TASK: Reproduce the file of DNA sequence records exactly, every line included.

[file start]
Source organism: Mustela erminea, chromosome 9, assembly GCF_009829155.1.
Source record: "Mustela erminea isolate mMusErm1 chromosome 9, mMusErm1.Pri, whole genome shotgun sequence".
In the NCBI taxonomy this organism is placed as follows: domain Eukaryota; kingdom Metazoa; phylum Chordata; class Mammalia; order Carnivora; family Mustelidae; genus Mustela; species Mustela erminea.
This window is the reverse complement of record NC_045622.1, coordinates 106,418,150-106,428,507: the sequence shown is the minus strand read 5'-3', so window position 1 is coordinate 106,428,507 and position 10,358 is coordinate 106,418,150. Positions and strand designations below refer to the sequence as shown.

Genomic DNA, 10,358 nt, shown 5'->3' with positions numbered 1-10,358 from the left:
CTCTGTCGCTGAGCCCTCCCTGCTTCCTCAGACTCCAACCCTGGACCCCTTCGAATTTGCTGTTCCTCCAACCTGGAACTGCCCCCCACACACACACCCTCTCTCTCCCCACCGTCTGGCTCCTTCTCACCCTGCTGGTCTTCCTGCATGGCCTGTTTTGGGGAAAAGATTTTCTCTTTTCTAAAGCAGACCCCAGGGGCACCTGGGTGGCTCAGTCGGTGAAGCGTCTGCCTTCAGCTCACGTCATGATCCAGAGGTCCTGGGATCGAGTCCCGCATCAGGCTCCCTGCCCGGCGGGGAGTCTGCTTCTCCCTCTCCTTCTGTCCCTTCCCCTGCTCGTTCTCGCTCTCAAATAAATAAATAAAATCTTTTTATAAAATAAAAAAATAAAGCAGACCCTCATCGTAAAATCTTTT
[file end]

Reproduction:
Source organism: Mustela erminea, chromosome 9, assembly GCF_009829155.1.
Source record: "Mustela erminea isolate mMusErm1 chromosome 9, mMusErm1.Pri, whole genome shotgun sequence".
In the NCBI taxonomy this organism is placed as follows: domain Eukaryota; kingdom Metazoa; phylum Chordata; class Mammalia; order Carnivora; family Mustelidae; genus Mustela; species Mustela erminea.
This window is the reverse complement of record NC_045622.1, coordinates 106,418,150-106,428,507: the sequence shown is the minus strand read 5'-3', so window position 1 is coordinate 106,428,507 and position 10,358 is coordinate 106,418,150. Positions and strand designations below refer to the sequence as shown.

Genomic DNA, 10,358 nt, shown 5'->3' with positions numbered 1-10,358 from the left:
CTCTGTCGCTGAGCCCTCCCTGCTTCCTCAGACTCCAACCCTGGACCCCTTCGAATTTGCTGTTCCTCCAACCTGGAACTGCCCCCCACACACACACCCTCTCTCTCCCCACCGTCTGGCTCCTTCTCACCCTGCTGGTCTTCCTGCATGGCCTGTTTTGGGGAAAAGATTTTCTCTTTTCTAAAGCAGACCCCAGGGGCACCTGGGTGGCTCAGTCGGTGAAGCGTCTGCCTTCAGCTCACGTCATGATCCAGAGGTCCTGGGATCGAGTCCCGCATCAGGCTCCCTGCCCGGCGGGGAGTCTGCTTCTCCCTCTCCTTCTGTCCCTTCCCCTGCTCGTTCTCGCTCTCAAATAAATAAATAAAATCTTTTTATAAAATAAAAAAATAAAGCAGACCCTCATCGTAAAATCTTTT